Walking round the Racing Car Show in January we spied a car which was somewhat incongruous amongst all the modern race cars and BTCC machinery. This was heralded as an 'Aston Martin DB3S Special' and we decided to do some research on this almost-forgotten car.
This car has its origins in Aston Martin’s revered DB3S, but chassis DP155 is not one of the DB3S production numbers. It is however, believed to be a genuine factory car. Powered by the renowned 2.6 litre Aston Martin ‘six’, this car harks back to the early 1950s and its ‘DP’ nomenclature probably harks back to the special nature of this car although, it is known that the company briefly examined the prospect of a Formula Two car, using DB3S suspension and a sleeved-down 2 litre version of the sports car’s 2.6 litre engine.
Aston’s legendary Technical Director Prf. Dr. Robert Eberan von Eberhorst was not keen and could see little value in the concept from either a technical or a marketing standpoint.The project was dismantled and the idea of a single seater Aston Martin was, for the time being at least, forgotten. Interest was rekindled, however, when the governing body, the CSI announced that a new Formula One would be for 2½ litre cars, which fitted the Feltham company’s profile much better.
All Aston Martin designs were given a DP number, standing for ‘Design Project’ and the single seater concept was labelled DP155. This consisted of an un-numbered DB3S chassis with, once again, a 2.9 litre sports car engine, reduced in size, this time to 2½ litres, to fit the new regulations. The engine, installed in DB3S/5 was race proved by Reg Parnell in the 1955 British Empire Trophy race, where both car and driver gave a good account of themselves, finishing third behind Archie Scott Brown’s Lister Jaguar and Kenneth McAlpine’s Connaught.
Rumours of an Aston Martin foray into Grand Prix racing gained momentum when it was announced that Parnell would race a ‘works’ single seater car in the emerging Tasman series in New Zealand early in 1956. This was still a very experimental project and the original 1953 chassis was pressed back into service. The original plan had been to run a super-powerful supercharged version of the two and a half litre car (as had been used at Le Mans the previous year) but it turned out not to be reliable and in fact blew up before ever leaving England, leaving the team to install a non-supercharged unit instead.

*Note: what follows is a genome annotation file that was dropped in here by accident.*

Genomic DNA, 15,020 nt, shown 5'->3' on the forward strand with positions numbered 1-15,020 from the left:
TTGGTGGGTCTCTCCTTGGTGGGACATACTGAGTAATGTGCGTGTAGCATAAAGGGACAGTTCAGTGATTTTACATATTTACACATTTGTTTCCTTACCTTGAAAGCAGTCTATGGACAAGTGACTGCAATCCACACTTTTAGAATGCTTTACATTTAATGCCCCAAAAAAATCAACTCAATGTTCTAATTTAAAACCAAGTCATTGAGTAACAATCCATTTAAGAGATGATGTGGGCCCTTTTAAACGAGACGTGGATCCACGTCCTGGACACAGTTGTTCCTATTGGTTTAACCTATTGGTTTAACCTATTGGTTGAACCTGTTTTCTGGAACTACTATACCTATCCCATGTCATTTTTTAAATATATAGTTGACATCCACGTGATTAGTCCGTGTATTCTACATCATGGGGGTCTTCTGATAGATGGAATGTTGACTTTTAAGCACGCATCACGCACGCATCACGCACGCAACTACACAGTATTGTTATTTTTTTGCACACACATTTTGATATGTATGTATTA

Engine woes accompanied Parnell and the DP155, causing a non-start at Ardmore for the first race, though but a third engine, this time a three litre unit, saw Parnell gain good results in the remaining three rounds of the series with two second places and a fourth giving the project some real encouragement.
After it had fulfilled its role as a test car the ‘DB3S Special’ as it had become known, endured a torrid time, being chopped about and re-bodied. For a time, the car was believed to be an HWM and indeed was rebuilt as such, firstly with a Jaguar engine and then with a more appropriate Alta unit. The Formula One journey brought about the DBR4 which would not make its race debut until the 1959 Dutch Grand Prix. The long gestation period saw the DBR4 (and subsequent DBR50 competing against the new-fangled rear engine cars from Cooper and Lotus. If the project had been treated with greater seriousness and urgency, the cars would have been competing against the front engine Ferraris and Vanwalls but, as the tide turned, they had little chance of success.
The car that was on display at the Racing Car Show in January 2020 is believed to carry the original Parnell/New Zealand body but much of the rest of it is likely to be, at least in part, recreated to evoke that long-forgotten spark of inspiration in Aston Martin’s glorious history. A part of motor racing’s long list of what-if cars.